The Traverse Trail started out sandy- and wasn’t much of a clear trail at all. We bobbed in and out, high and low, following cairns and footprints further down the path. The sun was in full bear-down at this point and we felt it at the low elevation of the river. We kept trekking until finally coming to “The Notch” that everyone we chatted with mentioned being the only tricky part of the Traverse. The climb up the rock formation wasn’t too bad, down climbing, however, was loose and tedious. We blew past this obstacle and pushed on.

Views of the Notch headed west along the river trail
Marko down climbing the other side of the notch, pretty straight forward

We came to a small ‘Y’ in the trail and decided to go high early. Go ahead and get the gain out of the way! It would bring us to higher elevations and slightly cooler temps (and maybe a breeze!). Up and up the warm trail we went, until we were finally a few hundred feet above the river again with great, expansive views of the canyon in the distance. The final push over to a saddle brought us just over the top of the Deer Creek campsite. We looked down at the inviting lush green oasis with relief that we were almost to camp and cool waters. “Man that looks delicious” Stevo exclaimed as he saw Deer Creek for the first time. We pushed on, found camp, set up our tent, and proceeded to sit in the creek for a half hour just to cool off and regenerate our spirits from the traverse.

Looking back east as we gained the trail
Good push up to the saddle before dumping into the canyon that housed Deer Creek (click to enlarge) Stevo is so fast he made the pic twice!
Camp baby!

After some snacks and a good creek soak, we once again gathered our daypacks together and headed down to The Narrows. This place is absolutely incredible. Pictures don’t do it justice, words cannot describe it. It is something you must see for yourself to fully understand what it’s like. We bumped into the river rafters once again as we entered “The Patio” area (the mouth of The Narrows). The creek opened up wide, bounded by the rock faces on either side, and soon began funneling down into multiple cascading waterfalls as it descended towards the Colorado. The water had done some good work here and it was written on the faces of the canyon walls. Smooth and ribbed it looked like something from another world. We trekked on, skirting a small shelf on the west wall of the canyon headed south. When we finally reached the end of the skirt a large open area gave way to beautiful full views of the Colorado in either direction.

Just beyond the patio area, so beautiful the Narrows were
Narrows, I can only imagine how you formed! Or how long it took . . .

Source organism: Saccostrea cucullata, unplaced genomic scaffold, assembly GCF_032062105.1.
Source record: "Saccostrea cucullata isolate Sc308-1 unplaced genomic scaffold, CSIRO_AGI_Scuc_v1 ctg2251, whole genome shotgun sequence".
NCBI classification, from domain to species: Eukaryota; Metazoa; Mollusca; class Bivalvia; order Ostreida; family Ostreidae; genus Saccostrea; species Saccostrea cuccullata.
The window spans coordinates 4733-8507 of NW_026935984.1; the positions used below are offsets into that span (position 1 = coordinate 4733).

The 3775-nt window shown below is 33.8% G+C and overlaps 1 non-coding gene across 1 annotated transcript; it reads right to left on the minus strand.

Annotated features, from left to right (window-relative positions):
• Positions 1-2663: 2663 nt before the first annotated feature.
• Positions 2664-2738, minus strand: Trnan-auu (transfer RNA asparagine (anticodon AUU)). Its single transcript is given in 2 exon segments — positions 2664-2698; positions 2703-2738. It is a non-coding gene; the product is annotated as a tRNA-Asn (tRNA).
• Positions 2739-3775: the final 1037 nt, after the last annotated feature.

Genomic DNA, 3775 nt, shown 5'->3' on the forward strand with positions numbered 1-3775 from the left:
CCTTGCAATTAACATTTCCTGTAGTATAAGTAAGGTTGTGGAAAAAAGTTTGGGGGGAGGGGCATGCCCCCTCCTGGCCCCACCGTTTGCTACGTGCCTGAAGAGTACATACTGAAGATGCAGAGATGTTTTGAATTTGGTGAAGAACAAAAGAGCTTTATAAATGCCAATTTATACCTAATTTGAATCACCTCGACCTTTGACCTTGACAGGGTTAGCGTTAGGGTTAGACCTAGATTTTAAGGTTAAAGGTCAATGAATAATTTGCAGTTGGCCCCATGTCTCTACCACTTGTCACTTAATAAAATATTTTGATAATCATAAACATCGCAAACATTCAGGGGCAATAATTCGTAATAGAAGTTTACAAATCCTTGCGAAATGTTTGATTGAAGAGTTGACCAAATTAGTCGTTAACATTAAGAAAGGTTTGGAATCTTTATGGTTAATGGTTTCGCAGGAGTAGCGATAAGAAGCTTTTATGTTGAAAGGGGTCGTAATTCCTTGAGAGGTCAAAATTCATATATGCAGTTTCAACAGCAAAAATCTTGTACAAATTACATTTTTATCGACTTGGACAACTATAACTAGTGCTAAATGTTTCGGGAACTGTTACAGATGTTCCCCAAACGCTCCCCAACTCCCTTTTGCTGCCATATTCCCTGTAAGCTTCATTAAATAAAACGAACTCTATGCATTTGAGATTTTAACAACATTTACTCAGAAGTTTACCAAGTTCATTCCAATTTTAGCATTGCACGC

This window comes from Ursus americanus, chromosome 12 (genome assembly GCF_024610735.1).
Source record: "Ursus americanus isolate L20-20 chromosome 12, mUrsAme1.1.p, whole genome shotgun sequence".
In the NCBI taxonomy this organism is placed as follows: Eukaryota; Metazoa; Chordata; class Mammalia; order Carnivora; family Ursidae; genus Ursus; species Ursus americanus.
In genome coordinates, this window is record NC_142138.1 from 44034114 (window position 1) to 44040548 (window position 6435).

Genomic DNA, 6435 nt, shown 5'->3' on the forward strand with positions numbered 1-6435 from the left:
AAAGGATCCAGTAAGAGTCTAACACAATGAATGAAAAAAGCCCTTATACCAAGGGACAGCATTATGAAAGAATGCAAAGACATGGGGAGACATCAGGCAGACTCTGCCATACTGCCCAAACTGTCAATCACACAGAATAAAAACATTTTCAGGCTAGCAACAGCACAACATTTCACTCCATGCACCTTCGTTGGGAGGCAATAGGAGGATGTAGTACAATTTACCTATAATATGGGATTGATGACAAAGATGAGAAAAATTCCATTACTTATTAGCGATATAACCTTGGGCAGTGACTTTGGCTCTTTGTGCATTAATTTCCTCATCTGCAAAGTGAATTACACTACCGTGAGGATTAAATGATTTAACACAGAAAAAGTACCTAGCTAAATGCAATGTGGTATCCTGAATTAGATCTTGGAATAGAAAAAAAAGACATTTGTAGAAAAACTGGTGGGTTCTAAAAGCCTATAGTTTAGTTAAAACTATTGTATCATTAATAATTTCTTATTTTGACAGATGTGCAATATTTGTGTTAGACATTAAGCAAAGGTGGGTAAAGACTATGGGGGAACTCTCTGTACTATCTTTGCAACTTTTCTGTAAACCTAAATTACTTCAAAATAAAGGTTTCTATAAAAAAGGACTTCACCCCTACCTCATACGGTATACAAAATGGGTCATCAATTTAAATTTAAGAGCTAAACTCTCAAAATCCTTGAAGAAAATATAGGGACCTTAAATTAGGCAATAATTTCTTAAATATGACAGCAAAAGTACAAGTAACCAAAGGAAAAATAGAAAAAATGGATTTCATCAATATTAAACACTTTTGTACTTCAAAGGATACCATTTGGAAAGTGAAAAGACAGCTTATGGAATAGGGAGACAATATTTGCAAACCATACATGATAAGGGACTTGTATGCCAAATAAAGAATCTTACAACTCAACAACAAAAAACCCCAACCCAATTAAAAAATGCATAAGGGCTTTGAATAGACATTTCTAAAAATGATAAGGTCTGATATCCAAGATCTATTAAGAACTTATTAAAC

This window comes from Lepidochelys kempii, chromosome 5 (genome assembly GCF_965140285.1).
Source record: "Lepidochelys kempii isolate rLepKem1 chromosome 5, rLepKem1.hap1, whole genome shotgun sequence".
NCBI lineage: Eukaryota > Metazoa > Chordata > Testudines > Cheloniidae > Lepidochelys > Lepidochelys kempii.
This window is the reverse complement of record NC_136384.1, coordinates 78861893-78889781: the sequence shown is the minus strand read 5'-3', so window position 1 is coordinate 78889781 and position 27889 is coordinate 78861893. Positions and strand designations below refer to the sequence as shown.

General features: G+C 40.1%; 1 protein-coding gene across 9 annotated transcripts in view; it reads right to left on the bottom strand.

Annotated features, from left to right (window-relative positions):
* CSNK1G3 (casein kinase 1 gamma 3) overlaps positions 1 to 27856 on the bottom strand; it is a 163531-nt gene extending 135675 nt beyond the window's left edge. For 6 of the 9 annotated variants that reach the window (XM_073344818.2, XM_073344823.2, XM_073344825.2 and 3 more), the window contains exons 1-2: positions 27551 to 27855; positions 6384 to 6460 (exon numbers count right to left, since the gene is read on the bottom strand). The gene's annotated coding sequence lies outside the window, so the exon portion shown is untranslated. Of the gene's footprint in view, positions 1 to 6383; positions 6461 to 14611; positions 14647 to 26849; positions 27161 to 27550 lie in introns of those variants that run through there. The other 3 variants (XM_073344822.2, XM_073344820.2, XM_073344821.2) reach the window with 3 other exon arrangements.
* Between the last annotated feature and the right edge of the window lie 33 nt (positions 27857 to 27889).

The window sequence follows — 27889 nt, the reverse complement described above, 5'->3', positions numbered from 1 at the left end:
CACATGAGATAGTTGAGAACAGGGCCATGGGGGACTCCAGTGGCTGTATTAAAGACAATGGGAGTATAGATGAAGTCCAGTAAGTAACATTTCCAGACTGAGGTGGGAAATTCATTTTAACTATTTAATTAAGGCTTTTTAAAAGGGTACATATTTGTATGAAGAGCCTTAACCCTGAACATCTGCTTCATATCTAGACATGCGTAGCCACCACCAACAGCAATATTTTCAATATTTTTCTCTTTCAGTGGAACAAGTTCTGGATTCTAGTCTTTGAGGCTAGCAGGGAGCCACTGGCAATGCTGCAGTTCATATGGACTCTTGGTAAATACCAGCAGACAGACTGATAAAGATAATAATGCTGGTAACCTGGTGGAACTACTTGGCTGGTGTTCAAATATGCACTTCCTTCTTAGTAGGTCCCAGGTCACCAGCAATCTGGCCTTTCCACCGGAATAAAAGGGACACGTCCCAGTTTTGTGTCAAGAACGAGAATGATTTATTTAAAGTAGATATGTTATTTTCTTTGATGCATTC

The river dropped below almost out of sight as we headed towards the Colorado River


Awesome views as we descended the trail towards the Colorado

We bombed down the trail to the west switchbacking all the way until finally reaching the exit of DeerCreek, where the Narrows emptied into the Colorado. An 80 foot waterfall stood before us. It was powerful! The wind, from the water falling and colliding with the small pool below, pushed you back as you came closer. The water was brisk, cool, and clean. The mist from the waterfall covered our faces; we were so psyched, we barely noticed how cold the water was. After hanging out here for a bit and playing in the pools, we decided to push back up the narrows to camp.

Awesome views of the waterfall of Deer Creek as it exits the Narrows
Returning to the Patio area from the Narrows

As any good backpack, we ended the day tired and ready for bed just as the sun slipped away. We filtered water and grubbed down on a few Mountain Houses before finally crawling into our sleeping bags. Moments later, we crashed out for the night. It was another great day on the trail.

  • Headed south baby!
  • Looking back up towards the red wall on the morning of day 2



  • Weather: Hi in upper 80s, Low in upper 60s, Sunny
  • Water: 4 Liters (including diner)
  • Food: 2 Power Bar, 2 Granola Bar, 2 Protien bars, 2 Clif Bars, 1/2 bag of Mediterranian Chips, 1/2 bag of trail mix, 1 apple, 4 bgas of Welches gummys, 1/2 bag of jerky, 1 Mountain House.
  • Time: 10 hours
  • Distance: Approx 8 miles
  • Accumulated Gain: ~800 feet


  • 58 liter exos osprey backpack
  • Big Agnes Copper Spur UL2 tent
  • Big Agnes QCORE SLX sleeping pad
  • Cosmic Down Kelty Sleeping Bag (rated to 20 deg F)
  • Jet Boil – Sol
  • Black Diamond trekking poles
  • Sawyer Squeeze Filter
  • SPOT Gen3 Tracker


  • Wool T shirt
  • Cotton hankerchief
  • Pearl Azumi arm coolers
  • Arc’teryx hoody
  • Nike running shorts
  • Merrell Mid Moab Hiking Boots
  • Darn Tough wool medium weight socks
  • Threadless hoody